The deeper dive: Read more in our breakout segments about aging farmers, women farmers, veteran farmers, livestock herds, and beginning farmers.

“We can all use the Census to tell the tremendous story of U.S. agriculture and how it is changing,” U.S. Agriculture Secretary Sonny Perdue said. “As a data-driven organization, we are eager to dig in to this wealth of information to advance our goals of supporting farmers and ranchers, facilitating rural prosperity, and strengthening stewardship of private lands efficiently, effectively, and with integrity.”

In 2017, U.S. farms and ranches produced $388.5 billion in agricultural products, down from $394.6 billion in 2012. Crop and livestock commodities each account for half of the total. In 2012, only the second time in census history, the value of crop sales exceeded livestock sales.

To no surprise, the number of mid-sized farms declined between 2012 and 2017. Only very small farms (annual sales of $2,500 or less) and very large farms (sales of $5 million or more) increased in number. The 76,865 farms in the top two categories (sales of $1 million or more) are fewer than 4 percent of U.S. farms; they sold more than two thirds of all agricultural production.

The top 10 states accounted for 54 percent of sales in 2017. California remained the largest provider of agricultural products, with sales of $45.2 billion, 12 percent of the U.S. total. They were followed by Iowa, Texas, Nebraska, and Kansas, respectively.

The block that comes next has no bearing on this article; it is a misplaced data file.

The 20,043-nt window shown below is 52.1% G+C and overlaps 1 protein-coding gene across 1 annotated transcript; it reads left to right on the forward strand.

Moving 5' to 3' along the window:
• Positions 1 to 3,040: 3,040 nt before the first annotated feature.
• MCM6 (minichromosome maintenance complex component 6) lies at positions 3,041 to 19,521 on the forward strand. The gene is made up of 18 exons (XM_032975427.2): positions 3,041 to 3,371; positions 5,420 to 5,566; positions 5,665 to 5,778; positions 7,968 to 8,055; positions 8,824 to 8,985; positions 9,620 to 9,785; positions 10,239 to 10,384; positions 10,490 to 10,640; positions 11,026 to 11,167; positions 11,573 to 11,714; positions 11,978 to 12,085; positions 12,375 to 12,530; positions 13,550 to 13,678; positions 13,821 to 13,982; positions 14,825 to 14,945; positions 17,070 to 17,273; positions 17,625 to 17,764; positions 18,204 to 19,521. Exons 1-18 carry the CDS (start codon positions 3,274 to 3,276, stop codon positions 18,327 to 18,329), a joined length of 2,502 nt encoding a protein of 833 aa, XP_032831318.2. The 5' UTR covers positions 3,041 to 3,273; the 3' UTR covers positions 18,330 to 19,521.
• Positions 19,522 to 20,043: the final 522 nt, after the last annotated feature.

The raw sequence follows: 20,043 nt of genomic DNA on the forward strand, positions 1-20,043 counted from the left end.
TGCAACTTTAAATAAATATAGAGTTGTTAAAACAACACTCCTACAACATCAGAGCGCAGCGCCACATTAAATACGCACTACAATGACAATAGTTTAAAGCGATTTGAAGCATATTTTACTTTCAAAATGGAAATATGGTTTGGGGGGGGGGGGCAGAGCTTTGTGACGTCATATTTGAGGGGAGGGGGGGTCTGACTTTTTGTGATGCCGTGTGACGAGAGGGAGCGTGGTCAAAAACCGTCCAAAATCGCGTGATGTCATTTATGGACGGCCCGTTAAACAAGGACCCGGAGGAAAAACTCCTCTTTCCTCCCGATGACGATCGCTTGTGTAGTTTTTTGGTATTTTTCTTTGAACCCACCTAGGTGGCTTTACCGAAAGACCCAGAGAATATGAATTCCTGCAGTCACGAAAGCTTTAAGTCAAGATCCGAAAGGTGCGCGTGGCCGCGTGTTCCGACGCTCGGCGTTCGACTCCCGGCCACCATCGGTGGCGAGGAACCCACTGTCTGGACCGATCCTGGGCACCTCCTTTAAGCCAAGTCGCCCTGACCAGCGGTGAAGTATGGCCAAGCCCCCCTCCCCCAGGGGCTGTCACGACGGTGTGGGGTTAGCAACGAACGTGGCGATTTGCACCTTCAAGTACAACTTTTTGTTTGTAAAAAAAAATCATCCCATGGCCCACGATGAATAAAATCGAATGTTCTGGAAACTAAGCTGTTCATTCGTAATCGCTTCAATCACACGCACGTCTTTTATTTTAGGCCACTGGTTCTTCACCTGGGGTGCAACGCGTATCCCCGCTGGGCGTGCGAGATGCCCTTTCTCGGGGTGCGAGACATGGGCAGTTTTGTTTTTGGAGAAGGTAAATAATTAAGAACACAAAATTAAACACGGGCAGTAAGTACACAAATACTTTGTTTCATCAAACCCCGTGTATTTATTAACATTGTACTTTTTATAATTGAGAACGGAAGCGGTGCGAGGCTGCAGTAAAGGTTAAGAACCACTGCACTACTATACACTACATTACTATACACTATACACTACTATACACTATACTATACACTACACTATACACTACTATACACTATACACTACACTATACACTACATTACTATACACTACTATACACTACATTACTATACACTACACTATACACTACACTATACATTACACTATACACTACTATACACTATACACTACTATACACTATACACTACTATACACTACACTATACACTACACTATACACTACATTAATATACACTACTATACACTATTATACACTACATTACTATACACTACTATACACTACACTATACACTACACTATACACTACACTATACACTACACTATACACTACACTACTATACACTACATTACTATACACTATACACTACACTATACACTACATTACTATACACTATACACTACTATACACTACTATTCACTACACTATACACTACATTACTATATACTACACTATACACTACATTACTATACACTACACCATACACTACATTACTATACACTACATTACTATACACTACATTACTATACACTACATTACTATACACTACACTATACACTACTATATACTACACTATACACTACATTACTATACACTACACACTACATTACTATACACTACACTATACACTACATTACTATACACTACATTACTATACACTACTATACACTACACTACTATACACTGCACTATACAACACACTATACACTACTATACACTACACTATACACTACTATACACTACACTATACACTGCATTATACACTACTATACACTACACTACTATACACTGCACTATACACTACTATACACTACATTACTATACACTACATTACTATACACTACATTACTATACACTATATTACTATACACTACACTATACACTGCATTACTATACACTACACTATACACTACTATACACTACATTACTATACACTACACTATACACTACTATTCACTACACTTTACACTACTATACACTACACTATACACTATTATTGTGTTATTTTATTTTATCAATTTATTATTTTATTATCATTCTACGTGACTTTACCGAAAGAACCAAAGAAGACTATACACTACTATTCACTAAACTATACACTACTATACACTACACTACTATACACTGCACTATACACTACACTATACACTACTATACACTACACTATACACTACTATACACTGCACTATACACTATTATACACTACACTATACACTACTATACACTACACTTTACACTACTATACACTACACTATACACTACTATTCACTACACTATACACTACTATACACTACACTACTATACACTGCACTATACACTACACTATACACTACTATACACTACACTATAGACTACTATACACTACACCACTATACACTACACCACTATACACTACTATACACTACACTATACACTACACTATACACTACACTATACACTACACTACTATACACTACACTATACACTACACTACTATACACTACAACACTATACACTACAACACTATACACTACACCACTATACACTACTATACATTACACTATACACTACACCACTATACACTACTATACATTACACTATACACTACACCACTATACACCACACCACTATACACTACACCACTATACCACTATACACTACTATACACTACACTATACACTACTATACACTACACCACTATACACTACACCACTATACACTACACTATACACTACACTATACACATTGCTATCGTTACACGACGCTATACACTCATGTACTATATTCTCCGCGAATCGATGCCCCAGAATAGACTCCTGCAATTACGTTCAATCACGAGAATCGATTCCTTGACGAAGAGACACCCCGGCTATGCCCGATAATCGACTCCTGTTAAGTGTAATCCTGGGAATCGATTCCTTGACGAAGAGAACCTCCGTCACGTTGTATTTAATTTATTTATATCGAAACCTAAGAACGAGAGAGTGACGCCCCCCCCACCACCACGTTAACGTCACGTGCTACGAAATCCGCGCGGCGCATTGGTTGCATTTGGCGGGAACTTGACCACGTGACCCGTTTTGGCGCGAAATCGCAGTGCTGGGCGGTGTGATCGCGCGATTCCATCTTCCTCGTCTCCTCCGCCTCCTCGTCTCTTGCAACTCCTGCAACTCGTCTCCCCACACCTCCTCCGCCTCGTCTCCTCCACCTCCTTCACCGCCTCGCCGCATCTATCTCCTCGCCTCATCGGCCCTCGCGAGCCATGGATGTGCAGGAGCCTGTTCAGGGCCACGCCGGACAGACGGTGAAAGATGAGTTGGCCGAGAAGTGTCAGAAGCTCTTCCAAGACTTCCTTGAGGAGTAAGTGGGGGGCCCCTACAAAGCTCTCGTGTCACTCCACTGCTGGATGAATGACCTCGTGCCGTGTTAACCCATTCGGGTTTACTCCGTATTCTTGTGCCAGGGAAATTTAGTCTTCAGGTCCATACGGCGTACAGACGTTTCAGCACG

Other pieces of note:

  • Producers are 1.24 percent less likely to be primarily farmers; 1,635,688 listed “other” as their primary occupation.
  • U.S. military account for 11 percent of producers with an average age of 67.9.
  • In 2017, 75 percent of U.S. farms had internet access, up from 70 percent in 2012.
  • At the farm level, average income in 2017 was $43,053, down 2 percent from 2012.
  • In 2017, 130,056 farms sold directly to consumers, with sales of $2.8 billion.

Organic production is a niche that has been explored more thoroughly in recent census data. The numbers from 2017 show the number of organic farms increasing to 18,166, compared with 14,326 in 2012. That translated to more than doubling product sales, which now stand at almost 7.3 billion. Men tended to be more involved than women in organic production, and organic producers were on their present farms an average of 16.9 years.

For 2017, there was a 72 percent response rate from the known farming and ranching operations that the census was sent to. The data released includes insights into specialty crops and livestock as well as trends related to aquaculture, organic, and demographic aspects that aren’t available from annual NASS surveys.

The first Census of Agriculture was conducted in 1840 in conjunction with the decennial Census. After 1920, it was conducted every four to five years. By 1982, it was regularly conducted once every five years as it still is today, mailed to every known farm and ranch in the United States.